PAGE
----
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Published: November 15th 2018
Fri 9-Sun 11 November - Day 14 to 16 - Caye Caulker
We set off very early from Playa del Carmen, taking a short walk to the bus terminal we began our full day journey to beautiful Belize using a combination of public buses, taxis and a ferry. When leaving Mexico we paid a small departure fee of MXN540. The bus was the most interesting!! Alfredo called it the ‘chicken bus’ and the locals call it the ‘bread-stop bus’. I think you get the idea.
The ferry trip was 50 minutes in a fast boat with seats downstairs and uncovered seats upstairs. I enjoyed the breeze upstairs with the sun, but the view was excellent and we were getting to know the new members of our group. The new members were from Melbourne, Toronto, Wales, and NZ, again with a broad age group but a few fewer young ones. They were all interesting travellers. We were missing our other members though.
Belizeans know how to relax, and the locals' expertise on relaxation was contagious during our stay on Caye Caulker. We also saw signs to remind us to "Go Slow", "Take it
easy", and even "No shirt, no shoes, no problem". We immediately noticed the increase in English (signs and speaking) as this used to be called British Honduras before it’s independence changing to Belize. There was also a distinct increase in native Caribbean’s, some real honkey-tonks as well. The reggae music was the go also.
We collected our luggage and walked for 5 minutes to the China Town Hotel. There were lots of bikes and golf carts on the island as the main forms of transport. We saw a few cars but not many. The roads were unsealed and had recently been filled with rain. Each night that we were on the Island, it rained but didn’t affect us.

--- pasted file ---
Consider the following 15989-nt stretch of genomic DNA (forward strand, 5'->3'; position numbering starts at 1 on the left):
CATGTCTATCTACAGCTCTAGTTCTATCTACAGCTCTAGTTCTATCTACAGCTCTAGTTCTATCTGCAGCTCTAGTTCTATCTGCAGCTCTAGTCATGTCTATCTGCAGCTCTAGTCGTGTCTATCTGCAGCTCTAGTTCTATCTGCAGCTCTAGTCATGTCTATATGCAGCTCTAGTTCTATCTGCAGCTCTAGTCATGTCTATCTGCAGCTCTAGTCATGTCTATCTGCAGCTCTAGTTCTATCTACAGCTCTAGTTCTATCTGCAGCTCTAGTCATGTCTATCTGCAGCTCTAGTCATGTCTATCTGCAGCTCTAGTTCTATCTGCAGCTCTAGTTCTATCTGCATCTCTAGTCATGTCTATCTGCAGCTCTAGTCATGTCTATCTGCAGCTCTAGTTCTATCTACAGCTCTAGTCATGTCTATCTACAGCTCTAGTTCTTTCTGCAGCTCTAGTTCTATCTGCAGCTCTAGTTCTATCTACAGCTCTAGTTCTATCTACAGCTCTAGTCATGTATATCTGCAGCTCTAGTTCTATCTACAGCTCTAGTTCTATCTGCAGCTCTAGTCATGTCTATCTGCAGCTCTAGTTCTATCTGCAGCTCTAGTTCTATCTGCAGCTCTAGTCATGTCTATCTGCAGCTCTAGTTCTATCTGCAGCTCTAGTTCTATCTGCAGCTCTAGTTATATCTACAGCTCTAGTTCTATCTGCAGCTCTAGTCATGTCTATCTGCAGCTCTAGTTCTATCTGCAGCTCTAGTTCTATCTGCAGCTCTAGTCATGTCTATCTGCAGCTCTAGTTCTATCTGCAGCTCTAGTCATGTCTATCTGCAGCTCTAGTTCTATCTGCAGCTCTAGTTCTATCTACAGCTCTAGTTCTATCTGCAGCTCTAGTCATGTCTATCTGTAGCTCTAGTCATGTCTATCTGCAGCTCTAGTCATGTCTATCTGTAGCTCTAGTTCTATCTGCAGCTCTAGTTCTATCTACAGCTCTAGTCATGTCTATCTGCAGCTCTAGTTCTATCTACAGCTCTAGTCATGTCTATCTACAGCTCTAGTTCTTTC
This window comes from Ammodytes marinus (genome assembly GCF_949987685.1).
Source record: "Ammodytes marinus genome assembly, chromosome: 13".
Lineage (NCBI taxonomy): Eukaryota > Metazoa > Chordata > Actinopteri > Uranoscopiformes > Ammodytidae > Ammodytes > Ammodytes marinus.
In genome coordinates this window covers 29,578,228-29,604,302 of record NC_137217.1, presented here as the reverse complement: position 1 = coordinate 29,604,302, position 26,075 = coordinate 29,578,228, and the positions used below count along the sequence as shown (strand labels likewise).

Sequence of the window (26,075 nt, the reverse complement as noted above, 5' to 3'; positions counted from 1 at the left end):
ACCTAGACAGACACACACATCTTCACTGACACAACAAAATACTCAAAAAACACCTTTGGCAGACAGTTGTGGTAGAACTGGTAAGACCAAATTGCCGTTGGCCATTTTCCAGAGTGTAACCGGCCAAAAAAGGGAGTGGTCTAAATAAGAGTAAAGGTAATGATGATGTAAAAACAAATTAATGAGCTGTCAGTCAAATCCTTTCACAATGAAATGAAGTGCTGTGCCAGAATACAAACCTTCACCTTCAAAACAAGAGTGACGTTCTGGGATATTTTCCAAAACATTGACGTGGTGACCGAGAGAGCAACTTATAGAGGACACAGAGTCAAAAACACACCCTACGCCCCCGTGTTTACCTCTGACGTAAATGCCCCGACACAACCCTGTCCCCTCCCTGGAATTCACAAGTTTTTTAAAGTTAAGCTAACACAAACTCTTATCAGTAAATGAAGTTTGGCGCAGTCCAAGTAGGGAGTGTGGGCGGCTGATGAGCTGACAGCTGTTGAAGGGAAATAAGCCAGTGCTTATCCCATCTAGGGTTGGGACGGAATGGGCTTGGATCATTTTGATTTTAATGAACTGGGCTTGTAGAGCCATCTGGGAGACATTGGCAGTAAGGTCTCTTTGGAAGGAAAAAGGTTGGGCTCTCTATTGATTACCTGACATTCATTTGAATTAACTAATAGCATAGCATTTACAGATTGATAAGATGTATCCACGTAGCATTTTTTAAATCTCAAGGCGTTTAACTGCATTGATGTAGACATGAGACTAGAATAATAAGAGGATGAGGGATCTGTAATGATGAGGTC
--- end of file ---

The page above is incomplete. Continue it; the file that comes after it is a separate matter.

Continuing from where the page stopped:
We spend 3 of very laid back nights on Caye Caulker, where we wander the sand filled streets, spend the evenings eating seafood, drinking cocktails and the local beer (Beline), and listening to reggae music in several of the bars. The activities were a half-day snorkelling boat trip, unset cruise, and flight over the “Blue Hole”.
largest coral reef is along the coast of Belize. We boarded the speed boat and
½ hour later we stopped and jumped into the warm, clear water with our fins and snorkels our captain who, for the next 30 minutes swam with us pointing out fish and coral highlights, including barracuda, eels, and stingrays. We then hopped back into the boat then travelled to Shark & Stingray Alley. The captain splashed some old fish carcasses into the water and immediately there were 20-odd nurse sharks pouncing on it. All of us except Tom jumped in. I immediately started my underwater camera to catch the frenzy of sharks after the meat. The were extensive number of stingrays also, of different sizes. I called out to Tom to come in. He decided it was ‘safe’. What an incredible exhilarating experience being in the water with these big and small sharks and making sure my fins didn’t knock any stingrays. I immediately thought of Steve Erwin. Should I be worried? The camera kept me focused.
I was the last to get back into the boat as I was making sure I had plenty of footage. We then ravelled another 10 minutes to the coral gardens. With snorkel and fins again we spent the next 45